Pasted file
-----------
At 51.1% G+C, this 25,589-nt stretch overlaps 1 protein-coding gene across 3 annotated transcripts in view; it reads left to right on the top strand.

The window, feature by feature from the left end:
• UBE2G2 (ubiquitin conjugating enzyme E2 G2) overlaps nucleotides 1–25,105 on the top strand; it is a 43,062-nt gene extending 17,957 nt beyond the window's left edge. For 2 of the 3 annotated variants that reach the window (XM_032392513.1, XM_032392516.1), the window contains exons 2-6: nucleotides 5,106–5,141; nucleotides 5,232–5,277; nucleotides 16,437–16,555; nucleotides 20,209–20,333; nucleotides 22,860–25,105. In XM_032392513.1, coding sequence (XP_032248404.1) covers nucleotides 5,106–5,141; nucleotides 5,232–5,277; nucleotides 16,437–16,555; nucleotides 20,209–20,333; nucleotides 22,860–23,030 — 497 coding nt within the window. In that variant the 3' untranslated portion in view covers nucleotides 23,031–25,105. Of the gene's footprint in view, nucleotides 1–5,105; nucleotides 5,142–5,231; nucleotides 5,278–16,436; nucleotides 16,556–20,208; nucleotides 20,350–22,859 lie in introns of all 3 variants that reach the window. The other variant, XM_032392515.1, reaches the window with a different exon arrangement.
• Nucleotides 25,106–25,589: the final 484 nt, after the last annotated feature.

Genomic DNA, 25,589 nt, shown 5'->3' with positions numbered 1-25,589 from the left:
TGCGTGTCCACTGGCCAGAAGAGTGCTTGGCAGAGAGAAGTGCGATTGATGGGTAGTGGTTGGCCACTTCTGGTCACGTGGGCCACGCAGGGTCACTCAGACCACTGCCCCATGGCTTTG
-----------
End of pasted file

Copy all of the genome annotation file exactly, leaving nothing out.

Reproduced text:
At 51.1% G+C, this 25,589-nt stretch overlaps 1 protein-coding gene across 3 annotated transcripts in view; it reads left to right on the top strand.

The window, feature by feature from the left end:
• UBE2G2 (ubiquitin conjugating enzyme E2 G2) overlaps nucleotides 1–25,105 on the top strand; it is a 43,062-nt gene extending 17,957 nt beyond the window's left edge. For 2 of the 3 annotated variants that reach the window (XM_032392513.1, XM_032392516.1), the window contains exons 2-6: nucleotides 5,106–5,141; nucleotides 5,232–5,277; nucleotides 16,437–16,555; nucleotides 20,209–20,333; nucleotides 22,860–25,105. In XM_032392513.1, coding sequence (XP_032248404.1) covers nucleotides 5,106–5,141; nucleotides 5,232–5,277; nucleotides 16,437–16,555; nucleotides 20,209–20,333; nucleotides 22,860–23,030 — 497 coding nt within the window. In that variant the 3' untranslated portion in view covers nucleotides 23,031–25,105. Of the gene's footprint in view, nucleotides 1–5,105; nucleotides 5,142–5,231; nucleotides 5,278–16,436; nucleotides 16,556–20,208; nucleotides 20,350–22,859 lie in introns of all 3 variants that reach the window. The other variant, XM_032392515.1, reaches the window with a different exon arrangement.
• Nucleotides 25,106–25,589: the final 484 nt, after the last annotated feature.

Genomic DNA, 25,589 nt, shown 5'->3' with positions numbered 1-25,589 from the left:
TGCGTGTCCACTGGCCAGAAGAGTGCTTGGCAGAGAGAAGTGCGATTGATGGGTAGTGGTTGGCCACTTCTGGTCACGTGGGCCACGCAGGGTCACTCAGACCACTGCCCCATGGCTTTG